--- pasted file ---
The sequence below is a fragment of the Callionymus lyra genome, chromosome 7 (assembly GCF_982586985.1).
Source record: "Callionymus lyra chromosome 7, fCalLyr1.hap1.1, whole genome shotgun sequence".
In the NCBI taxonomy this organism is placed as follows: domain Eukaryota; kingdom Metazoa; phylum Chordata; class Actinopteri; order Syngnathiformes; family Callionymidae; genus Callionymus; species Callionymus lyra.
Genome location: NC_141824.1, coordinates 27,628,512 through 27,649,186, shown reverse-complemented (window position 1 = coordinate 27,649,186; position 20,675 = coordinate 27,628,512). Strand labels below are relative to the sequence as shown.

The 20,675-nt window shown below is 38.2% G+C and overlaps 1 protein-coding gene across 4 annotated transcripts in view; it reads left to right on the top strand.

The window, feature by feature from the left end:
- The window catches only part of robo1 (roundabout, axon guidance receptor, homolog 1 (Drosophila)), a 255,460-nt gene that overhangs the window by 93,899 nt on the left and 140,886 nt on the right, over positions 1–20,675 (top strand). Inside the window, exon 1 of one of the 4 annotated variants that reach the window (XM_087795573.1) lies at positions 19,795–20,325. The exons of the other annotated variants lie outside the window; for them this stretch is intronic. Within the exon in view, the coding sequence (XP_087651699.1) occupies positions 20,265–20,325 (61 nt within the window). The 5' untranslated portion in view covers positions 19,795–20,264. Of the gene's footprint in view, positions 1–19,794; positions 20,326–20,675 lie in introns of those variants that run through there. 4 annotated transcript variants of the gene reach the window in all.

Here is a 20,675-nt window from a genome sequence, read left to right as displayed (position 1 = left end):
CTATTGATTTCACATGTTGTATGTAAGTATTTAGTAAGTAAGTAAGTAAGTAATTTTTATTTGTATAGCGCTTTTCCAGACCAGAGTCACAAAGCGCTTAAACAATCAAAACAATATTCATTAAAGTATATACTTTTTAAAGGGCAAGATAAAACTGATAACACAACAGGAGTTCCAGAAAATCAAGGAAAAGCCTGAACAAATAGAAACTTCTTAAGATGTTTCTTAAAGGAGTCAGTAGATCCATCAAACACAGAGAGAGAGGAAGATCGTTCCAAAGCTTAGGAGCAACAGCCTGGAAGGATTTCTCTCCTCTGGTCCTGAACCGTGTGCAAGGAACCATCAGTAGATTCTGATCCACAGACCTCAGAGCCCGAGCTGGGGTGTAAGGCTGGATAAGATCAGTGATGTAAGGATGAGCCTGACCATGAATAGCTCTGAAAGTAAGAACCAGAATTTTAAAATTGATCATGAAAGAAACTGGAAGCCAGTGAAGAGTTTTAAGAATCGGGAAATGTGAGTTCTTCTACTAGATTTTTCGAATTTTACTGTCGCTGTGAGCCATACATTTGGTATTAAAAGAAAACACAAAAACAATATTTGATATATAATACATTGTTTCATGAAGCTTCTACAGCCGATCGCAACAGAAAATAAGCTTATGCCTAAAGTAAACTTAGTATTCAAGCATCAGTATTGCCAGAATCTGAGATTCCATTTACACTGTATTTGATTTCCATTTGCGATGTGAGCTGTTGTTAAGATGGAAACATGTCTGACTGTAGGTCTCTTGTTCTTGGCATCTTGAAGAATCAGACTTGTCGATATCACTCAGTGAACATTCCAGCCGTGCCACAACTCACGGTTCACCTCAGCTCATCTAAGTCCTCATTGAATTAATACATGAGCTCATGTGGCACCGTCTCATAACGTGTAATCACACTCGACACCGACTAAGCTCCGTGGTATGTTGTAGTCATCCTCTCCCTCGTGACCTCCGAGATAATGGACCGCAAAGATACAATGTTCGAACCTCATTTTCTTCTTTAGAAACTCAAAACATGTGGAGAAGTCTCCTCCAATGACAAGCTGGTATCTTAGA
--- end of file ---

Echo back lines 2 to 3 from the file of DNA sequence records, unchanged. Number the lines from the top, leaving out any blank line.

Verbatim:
Source record: "Callionymus lyra chromosome 7, fCalLyr1.hap1.1, whole genome shotgun sequence".
In the NCBI taxonomy this organism is placed as follows: domain Eukaryota; kingdom Metazoa; phylum Chordata; class Actinopteri; order Syngnathiformes; family Callionymidae; genus Callionymus; species Callionymus lyra.